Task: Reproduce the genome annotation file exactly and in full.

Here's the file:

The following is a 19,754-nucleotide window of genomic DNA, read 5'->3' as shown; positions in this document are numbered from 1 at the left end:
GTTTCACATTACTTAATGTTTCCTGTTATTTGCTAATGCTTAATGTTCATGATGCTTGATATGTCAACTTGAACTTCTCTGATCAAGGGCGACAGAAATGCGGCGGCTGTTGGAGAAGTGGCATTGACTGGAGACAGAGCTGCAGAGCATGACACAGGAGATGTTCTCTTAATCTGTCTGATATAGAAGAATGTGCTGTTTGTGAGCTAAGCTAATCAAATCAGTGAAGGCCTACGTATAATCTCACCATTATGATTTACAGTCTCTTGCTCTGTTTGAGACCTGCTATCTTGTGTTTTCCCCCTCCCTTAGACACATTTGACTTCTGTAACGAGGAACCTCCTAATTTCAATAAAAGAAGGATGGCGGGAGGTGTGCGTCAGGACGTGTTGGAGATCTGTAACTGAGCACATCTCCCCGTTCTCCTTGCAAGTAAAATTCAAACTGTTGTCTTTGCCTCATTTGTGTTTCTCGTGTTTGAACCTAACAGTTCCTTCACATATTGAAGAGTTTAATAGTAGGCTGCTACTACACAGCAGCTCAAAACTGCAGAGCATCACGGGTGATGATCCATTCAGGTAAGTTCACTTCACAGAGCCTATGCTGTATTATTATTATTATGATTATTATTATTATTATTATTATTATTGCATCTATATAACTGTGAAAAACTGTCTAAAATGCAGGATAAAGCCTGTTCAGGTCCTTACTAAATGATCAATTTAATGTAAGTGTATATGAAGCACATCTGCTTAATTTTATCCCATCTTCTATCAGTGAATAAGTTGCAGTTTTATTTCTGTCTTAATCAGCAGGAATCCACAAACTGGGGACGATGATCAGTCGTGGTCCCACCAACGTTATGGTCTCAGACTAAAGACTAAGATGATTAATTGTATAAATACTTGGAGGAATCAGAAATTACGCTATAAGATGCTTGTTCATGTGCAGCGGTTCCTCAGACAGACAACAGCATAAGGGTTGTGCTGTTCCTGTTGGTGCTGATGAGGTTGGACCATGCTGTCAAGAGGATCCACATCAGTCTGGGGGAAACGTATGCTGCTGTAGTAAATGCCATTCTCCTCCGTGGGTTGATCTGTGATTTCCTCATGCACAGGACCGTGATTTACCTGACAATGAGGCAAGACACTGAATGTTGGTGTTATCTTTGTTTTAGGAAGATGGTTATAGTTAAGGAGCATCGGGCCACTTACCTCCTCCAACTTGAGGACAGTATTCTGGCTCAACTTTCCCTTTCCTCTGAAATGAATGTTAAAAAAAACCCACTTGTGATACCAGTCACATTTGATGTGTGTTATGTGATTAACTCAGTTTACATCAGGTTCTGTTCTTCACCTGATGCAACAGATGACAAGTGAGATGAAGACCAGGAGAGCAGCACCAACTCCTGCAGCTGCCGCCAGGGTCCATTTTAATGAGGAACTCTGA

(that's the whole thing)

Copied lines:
The following is a 19,754-nucleotide window of genomic DNA, read 5'->3' as shown; positions in this document are numbered from 1 at the left end:
GTTTCACATTACTTAATGTTTCCTGTTATTTGCTAATGCTTAATGTTCATGATGCTTGATATGTCAACTTGAACTTCTCTGATCAAGGGCGACAGAAATGCGGCGGCTGTTGGAGAAGTGGCATTGACTGGAGACAGAGCTGCAGAGCATGACACAGGAGATGTTCTCTTAATCTGTCTGATATAGAAGAATGTGCTGTTTGTGAGCTAAGCTAATCAAATCAGTGAAGGCCTACGTATAATCTCACCATTATGATTTACAGTCTCTTGCTCTGTTTGAGACCTGCTATCTTGTGTTTTCCCCCTCCCTTAGACACATTTGACTTCTGTAACGAGGAACCTCCTAATTTCAATAAAAGAAGGATGGCGGGAGGTGTGCGTCAGGACGTGTTGGAGATCTGTAACTGAGCACATCTCCCCGTTCTCCTTGCAAGTAAAATTCAAACTGTTGTCTTTGCCTCATTTGTGTTTCTCGTGTTTGAACCTAACAGTTCCTTCACATATTGAAGAGTTTAATAGTAGGCTGCTACTACACAGCAGCTCAAAACTGCAGAGCATCACGGGTGATGATCCATTCAGGTAAGTTCACTTCACAGAGCCTATGCTGTATTATTATTATTATGATTATTATTATTATTATTATTATTATTGCATCTATATAACTGTGAAAAACTGTCTAAAATGCAGGATAAAGCCTGTTCAGGTCCTTACTAAATGATCAATTTAATGTAAGTGTATATGAAGCACATCTGCTTAATTTTATCCCATCTTCTATCAGTGAATAAGTTGCAGTTTTATTTCTGTCTTAATCAGCAGGAATCCACAAACTGGGGACGATGATCAGTCGTGGTCCCACCAACGTTATGGTCTCAGACTAAAGACTAAGATGATTAATTGTATAAATACTTGGAGGAATCAGAAATTACGCTATAAGATGCTTGTTCATGTGCAGCGGTTCCTCAGACAGACAACAGCATAAGGGTTGTGCTGTTCCTGTTGGTGCTGATGAGGTTGGACCATGCTGTCAAGAGGATCCACATCAGTCTGGGGGAAACGTATGCTGCTGTAGTAAATGCCATTCTCCTCCGTGGGTTGATCTGTGATTTCCTCATGCACAGGACCGTGATTTACCTGACAATGAGGCAAGACACTGAATGTTGGTGTTATCTTTGTTTTAGGAAGATGGTTATAGTTAAGGAGCATCGGGCCACTTACCTCCTCCAACTTGAGGACAGTATTCTGGCTCAACTTTCCCTTTCCTCTGAAATGAATGTTAAAAAAAACCCACTTGTGATACCAGTCACATTTGATGTGTGTTATGTGATTAACTCAGTTTACATCAGGTTCTGTTCTTCACCTGATGCAACAGATGACAAGTGAGATGAAGACCAGGAGAGCAGCACCAACTCCTGCAGCTGCCGCCAGGGTCCATTTTAATGAGGAACTCTGA